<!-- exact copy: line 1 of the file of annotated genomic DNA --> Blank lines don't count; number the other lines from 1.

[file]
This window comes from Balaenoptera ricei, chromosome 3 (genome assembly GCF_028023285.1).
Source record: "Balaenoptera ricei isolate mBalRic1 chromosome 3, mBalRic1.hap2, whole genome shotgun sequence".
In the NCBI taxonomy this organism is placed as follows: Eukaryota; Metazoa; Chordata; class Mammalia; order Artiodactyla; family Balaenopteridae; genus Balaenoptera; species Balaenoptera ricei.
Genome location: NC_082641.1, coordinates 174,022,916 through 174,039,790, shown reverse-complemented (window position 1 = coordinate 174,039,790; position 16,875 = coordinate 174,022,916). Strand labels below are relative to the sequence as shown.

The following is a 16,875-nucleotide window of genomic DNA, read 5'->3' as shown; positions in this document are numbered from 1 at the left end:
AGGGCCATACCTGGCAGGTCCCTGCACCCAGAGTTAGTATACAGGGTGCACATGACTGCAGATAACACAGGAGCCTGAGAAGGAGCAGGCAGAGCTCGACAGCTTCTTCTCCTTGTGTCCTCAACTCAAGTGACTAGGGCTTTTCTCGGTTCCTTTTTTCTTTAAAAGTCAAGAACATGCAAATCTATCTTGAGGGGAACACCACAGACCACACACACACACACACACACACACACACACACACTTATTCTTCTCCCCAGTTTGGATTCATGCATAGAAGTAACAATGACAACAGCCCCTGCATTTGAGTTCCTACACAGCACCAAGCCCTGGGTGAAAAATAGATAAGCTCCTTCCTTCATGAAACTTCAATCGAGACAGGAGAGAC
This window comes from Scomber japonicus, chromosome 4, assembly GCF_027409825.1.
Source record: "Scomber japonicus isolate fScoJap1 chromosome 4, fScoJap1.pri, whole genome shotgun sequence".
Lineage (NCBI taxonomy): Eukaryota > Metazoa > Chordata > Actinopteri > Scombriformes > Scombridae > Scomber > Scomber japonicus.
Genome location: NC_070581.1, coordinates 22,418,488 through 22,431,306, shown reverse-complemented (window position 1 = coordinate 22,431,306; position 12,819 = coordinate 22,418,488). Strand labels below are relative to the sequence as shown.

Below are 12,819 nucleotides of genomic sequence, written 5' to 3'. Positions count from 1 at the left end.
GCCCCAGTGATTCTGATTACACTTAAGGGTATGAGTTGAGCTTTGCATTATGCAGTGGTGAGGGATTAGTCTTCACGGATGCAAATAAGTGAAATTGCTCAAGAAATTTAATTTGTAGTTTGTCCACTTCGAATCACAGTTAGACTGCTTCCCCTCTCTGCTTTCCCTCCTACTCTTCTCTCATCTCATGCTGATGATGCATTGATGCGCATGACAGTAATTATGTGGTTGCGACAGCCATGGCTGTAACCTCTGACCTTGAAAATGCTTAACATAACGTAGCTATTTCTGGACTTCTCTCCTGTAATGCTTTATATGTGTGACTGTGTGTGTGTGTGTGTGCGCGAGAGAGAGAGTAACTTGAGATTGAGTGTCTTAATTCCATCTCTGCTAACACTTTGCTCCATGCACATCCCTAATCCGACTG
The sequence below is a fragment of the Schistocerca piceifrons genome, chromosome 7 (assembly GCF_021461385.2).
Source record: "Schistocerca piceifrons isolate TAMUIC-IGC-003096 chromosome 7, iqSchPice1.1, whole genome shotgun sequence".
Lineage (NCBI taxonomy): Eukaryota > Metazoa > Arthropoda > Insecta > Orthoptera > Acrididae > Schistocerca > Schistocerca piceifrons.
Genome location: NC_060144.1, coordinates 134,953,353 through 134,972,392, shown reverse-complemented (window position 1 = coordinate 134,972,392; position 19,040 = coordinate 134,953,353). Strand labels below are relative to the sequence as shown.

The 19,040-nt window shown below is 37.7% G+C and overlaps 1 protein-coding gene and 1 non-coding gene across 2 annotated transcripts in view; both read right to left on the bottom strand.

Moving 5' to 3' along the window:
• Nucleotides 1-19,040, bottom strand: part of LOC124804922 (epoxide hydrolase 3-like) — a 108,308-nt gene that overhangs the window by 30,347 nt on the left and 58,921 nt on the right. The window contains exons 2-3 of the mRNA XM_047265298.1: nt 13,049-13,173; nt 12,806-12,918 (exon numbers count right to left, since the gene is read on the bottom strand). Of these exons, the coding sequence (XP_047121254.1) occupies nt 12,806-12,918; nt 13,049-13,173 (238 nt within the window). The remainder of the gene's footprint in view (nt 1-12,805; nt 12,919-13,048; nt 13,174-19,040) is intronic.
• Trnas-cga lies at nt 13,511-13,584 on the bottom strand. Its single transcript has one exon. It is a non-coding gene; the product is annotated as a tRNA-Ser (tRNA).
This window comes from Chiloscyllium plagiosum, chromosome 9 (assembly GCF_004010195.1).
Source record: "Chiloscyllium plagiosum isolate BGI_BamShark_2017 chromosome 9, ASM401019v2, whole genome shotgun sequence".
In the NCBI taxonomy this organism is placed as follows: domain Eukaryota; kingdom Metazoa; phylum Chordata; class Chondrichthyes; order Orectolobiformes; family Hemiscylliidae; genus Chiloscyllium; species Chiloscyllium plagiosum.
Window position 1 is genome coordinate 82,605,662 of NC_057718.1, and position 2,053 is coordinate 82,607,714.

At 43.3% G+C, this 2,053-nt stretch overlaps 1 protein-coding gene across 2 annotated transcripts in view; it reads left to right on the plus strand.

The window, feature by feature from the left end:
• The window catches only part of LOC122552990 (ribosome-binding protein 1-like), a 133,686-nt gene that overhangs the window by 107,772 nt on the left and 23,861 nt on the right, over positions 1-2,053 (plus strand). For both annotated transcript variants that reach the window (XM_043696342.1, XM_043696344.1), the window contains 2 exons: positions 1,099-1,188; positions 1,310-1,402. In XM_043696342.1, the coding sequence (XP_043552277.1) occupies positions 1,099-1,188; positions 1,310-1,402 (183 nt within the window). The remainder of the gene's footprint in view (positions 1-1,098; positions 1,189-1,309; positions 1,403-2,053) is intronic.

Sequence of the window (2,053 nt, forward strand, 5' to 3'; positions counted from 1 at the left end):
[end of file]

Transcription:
This window comes from Balaenoptera ricei, chromosome 3 (genome assembly GCF_028023285.1).